What hardware to replace BT Inifnity Home hub and add firewall functionality ?



  • All,

    From reading other threads here, it seems like pfSense can replace the BT Home hub used in the FTTC solution in the UK - http://forum.pfsense.org/index.php?topic=37001.0

    I would really appreciate some help / advice with specs and UK suppliers of suitable equipment. I'm looking for a fanless solution and I think the new ALIX board would be a good fit, but since it doesn't actually exist yet, I'm looking for other options.

    I have 5 public IPs on my network that I want to provide firewalling services for. I also have 6 desktops / consoles that connect out.

    The network stats that I'm trying to maintain are as follows:
      ping to google.co.uk - between 9ms and 16ms
      Down speed - 38Mbps
      Up speed - 8.5Mbps

    On the 5 target machines, I want to allow all outgoing traffic and block everything except between 3 and 5 ports per host (http, https, ssh and a few others). On one of the 5 target machines, I currently see between 200 and 400 new TCP connections per minute.

    Ideally I'd like this machine to act as a WiFi AP as well, but I've not researched how possible that is with pfSense yet, so this is a lesser requirement.

    Any advice on boards / pre-built machines in the UK that fit this requirement would be greatly appreciated!



  • Wonder if you have to clone the original modem's MAC?  The guy who started that thread is usually really helpful.



  • No - from what I understand, it just works - they don't lock you to any specific router. A number of people are using commercial routers from different manufacturers.

    I'm just trying to find an all-in-one solution that includes the firewall in the box so I don't have to run a second machine as a firewall in the house.


  • Netgate Administrator

    You don't have to have to clone the MAC, the original modem is still used and the PPPoE connection appears completely standard.
    Do you have 5 public IPs on a home connection? I wasn't aware you could do that without stepping up to business or that the homehub could handle it.
    Which homehub do you have? I am using the HH3 as a wireless access point behind my pfSense box, it's quite easy to make it do that. I've not used a HH4 but I imagine it could also do it. It's a more capable AP than a card in a pfSense can ever be, there is no 802.11N support for example.

    You should be aware that the homehub is also a stateful packet inspection firewall in it's own right. It just far less flexible that pfSense.

    If you need something fanless then your best bet is an Atom box. That will restrict what you can do with it in the future though. A box built on a low end Ivy Bridge CPU can be achieved for around the same price but to make it fanless will require a far better cooling solution because of the maximum Wattage.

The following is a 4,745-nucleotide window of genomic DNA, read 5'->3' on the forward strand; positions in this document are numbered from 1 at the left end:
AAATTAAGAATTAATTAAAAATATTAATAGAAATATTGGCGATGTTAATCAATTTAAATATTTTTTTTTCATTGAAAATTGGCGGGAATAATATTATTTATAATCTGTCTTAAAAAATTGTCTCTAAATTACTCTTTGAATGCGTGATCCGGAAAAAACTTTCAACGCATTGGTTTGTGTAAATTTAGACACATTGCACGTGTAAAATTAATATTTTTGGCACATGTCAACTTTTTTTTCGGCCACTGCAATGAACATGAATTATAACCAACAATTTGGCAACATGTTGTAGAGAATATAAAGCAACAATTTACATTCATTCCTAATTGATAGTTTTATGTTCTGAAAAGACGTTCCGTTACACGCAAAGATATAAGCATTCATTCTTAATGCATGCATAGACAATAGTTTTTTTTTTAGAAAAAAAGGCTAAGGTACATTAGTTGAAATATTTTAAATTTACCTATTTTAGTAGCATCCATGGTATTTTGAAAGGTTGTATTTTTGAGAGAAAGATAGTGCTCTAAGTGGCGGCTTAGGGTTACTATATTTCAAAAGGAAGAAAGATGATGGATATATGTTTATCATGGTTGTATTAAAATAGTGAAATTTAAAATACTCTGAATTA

If you need something pre-built how many interfaces are you looking for?

    Steve



  • I've got an HH3 on a business connection - hence the 5 IPs :)

    I'm looking for 3 interfaces ideally - WAN, internal network and public facing network.  I tried to set the HH3 up for what I need, but I found it to be quite limiting.

    An atom box would do the job I'm sure - I just have no experience with building them (PSUs, boards, enclosures, etc.) so I'll have to go do some reading / research.

    Thanks :)



  • I could recommend the hardware in my sig. All credits for discovering this goes to the man who refuses to let me buy him a cup of coffee for his great, great, help  ;D



  • @Hollander:

    I could recommend the hardware in my sig. All credits for discovering this goes to the man who refuses to let me buy him a cup of coffee for his great, great, help  ;D

    I'd not seen your post, but thanks. It's still more than I want to spend, but I'm running out of other ideas, so I may have to go that route.

    I just wish the new ALIX boards would happen. They seem ideal.

    Edit - one small problem - I can't find your board anywhere in stock at the moment. Bah. I knew it was too good to be true!


  • Netgate Administrator

    Yep I was thinking about getting one myself but Intel seem to have discontinued it.  :(
    Perhaps it was taking custom from their more expensive boards, too good.  ::) There are a couple of other similar boards available from other manufacturers but none have Intel NICs.

    If you only need two NICs there are some thin clients that people have used. Search the forum. They may be underpowered for your purposes though. What connection speed do you have? What services are you wanting to run?

    Steve



  • @stephenw10:

    If you only need two NICs there are some thin clients that people have used. Search the forum. They may be underpowered for your purposes though. What connection speed do you have? What services are you wanting to run?

    Steve

    I'd ideally like 3 NICs, but I'm prepared to settle for 2.

    My WAN speed is 40 down, 8 up and I host a number of services on public IP addresses on my LAN. I also have a number of workstations and devices that need outbound NAT. I don't do any VPN from the firewall box - any VPN stuff is client based from PCs on the network.

    I've not completely tested, but I'm hoping that on a 2-device setup I'll be able to have a public IP address with a 192.168 alias on the same NIC.


  • Netgate Administrator

    Ah yes, sorry, you already stated your connection speed, I should have read back. ::)

    If you don't want Squid, Snort or vpn in the box then a thin client should be fine for you. Let me see if I can find a link…...
    Edit: http://forum.pfsense.org/index.php/topic,64420.0.html
    Many of those HP models seem suitable after adding an extra nic.

    Steve



  • @stephenw10:

    Ah yes, sorry, you already stated your connection speed, I should have read back. ::)

    If you don't want Squid, Snort or vpn in the box then a thin client should be fine for you. Let me see if I can find a link…...